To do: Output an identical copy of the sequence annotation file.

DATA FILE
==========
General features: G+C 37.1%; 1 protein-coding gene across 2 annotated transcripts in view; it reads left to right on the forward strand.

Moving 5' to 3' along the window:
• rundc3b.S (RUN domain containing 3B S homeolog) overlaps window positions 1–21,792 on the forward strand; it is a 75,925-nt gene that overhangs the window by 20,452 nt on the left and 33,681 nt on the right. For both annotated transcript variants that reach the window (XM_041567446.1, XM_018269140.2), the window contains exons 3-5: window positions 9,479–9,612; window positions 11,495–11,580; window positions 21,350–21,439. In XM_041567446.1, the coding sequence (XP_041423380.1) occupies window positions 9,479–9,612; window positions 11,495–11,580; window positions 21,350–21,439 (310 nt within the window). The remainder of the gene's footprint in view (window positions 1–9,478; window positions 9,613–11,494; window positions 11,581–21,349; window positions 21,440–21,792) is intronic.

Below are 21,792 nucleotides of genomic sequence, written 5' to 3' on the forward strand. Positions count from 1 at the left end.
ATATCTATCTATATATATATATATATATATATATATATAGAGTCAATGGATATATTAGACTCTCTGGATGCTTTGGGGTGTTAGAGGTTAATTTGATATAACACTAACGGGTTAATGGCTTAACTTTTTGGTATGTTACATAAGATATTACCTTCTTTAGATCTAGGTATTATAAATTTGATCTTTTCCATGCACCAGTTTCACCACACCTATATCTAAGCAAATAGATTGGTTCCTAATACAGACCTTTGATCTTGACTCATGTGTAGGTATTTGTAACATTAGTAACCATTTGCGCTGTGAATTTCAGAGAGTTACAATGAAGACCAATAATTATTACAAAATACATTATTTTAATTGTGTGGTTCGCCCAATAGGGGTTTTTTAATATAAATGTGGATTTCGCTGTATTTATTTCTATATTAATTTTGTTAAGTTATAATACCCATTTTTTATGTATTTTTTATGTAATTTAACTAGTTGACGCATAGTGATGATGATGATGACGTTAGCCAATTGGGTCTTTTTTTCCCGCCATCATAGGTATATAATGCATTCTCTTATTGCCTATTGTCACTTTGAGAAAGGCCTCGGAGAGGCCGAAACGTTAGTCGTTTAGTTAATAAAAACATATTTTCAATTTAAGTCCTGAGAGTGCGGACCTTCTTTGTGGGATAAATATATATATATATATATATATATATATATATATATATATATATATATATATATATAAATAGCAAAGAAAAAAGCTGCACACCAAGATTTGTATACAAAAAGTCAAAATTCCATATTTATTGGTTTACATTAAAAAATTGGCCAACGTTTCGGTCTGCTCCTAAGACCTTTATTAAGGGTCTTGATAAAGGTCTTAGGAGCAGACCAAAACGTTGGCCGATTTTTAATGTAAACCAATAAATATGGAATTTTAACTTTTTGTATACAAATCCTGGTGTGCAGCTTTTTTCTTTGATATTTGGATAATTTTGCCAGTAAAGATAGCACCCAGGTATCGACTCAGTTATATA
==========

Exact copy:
General features: G+C 37.1%; 1 protein-coding gene across 2 annotated transcripts in view; it reads left to right on the forward strand.

Moving 5' to 3' along the window:
• rundc3b.S (RUN domain containing 3B S homeolog) overlaps window positions 1–21,792 on the forward strand; it is a 75,925-nt gene that overhangs the window by 20,452 nt on the left and 33,681 nt on the right. For both annotated transcript variants that reach the window (XM_041567446.1, XM_018269140.2), the window contains exons 3-5: window positions 9,479–9,612; window positions 11,495–11,580; window positions 21,350–21,439. In XM_041567446.1, the coding sequence (XP_041423380.1) occupies window positions 9,479–9,612; window positions 11,495–11,580; window positions 21,350–21,439 (310 nt within the window). The remainder of the gene's footprint in view (window positions 1–9,478; window positions 9,613–11,494; window positions 11,581–21,349; window positions 21,440–21,792) is intronic.

Below are 21,792 nucleotides of genomic sequence, written 5' to 3' on the forward strand. Positions count from 1 at the left end.
ATATCTATCTATATATATATATATATATATATATATATAGAGTCAATGGATATATTAGACTCTCTGGATGCTTTGGGGTGTTAGAGGTTAATTTGATATAACACTAACGGGTTAATGGCTTAACTTTTTGGTATGTTACATAAGATATTACCTTCTTTAGATCTAGGTATTATAAATTTGATCTTTTCCATGCACCAGTTTCACCACACCTATATCTAAGCAAATAGATTGGTTCCTAATACAGACCTTTGATCTTGACTCATGTGTAGGTATTTGTAACATTAGTAACCATTTGCGCTGTGAATTTCAGAGAGTTACAATGAAGACCAATAATTATTACAAAATACATTATTTTAATTGTGTGGTTCGCCCAATAGGGGTTTTTTAATATAAATGTGGATTTCGCTGTATTTATTTCTATATTAATTTTGTTAAGTTATAATACCCATTTTTTATGTATTTTTTATGTAATTTAACTAGTTGACGCATAGTGATGATGATGATGACGTTAGCCAATTGGGTCTTTTTTTCCCGCCATCATAGGTATATAATGCATTCTCTTATTGCCTATTGTCACTTTGAGAAAGGCCTCGGAGAGGCCGAAACGTTAGTCGTTTAGTTAATAAAAACATATTTTCAATTTAAGTCCTGAGAGTGCGGACCTTCTTTGTGGGATAAATATATATATATATATATATATATATATATATATATATATATATATATATATATATAAATAGCAAAGAAAAAAGCTGCACACCAAGATTTGTATACAAAAAGTCAAAATTCCATATTTATTGGTTTACATTAAAAAATTGGCCAACGTTTCGGTCTGCTCCTAAGACCTTTATTAAGGGTCTTGATAAAGGTCTTAGGAGCAGACCAAAACGTTGGCCGATTTTTAATGTAAACCAATAAATATGGAATTTTAACTTTTTGTATACAAATCCTGGTGTGCAGCTTTTTTCTTTGATATTTGGATAATTTTGCCAGTAAAGATAGCACCCAGGTATCGACTCAGTTATATA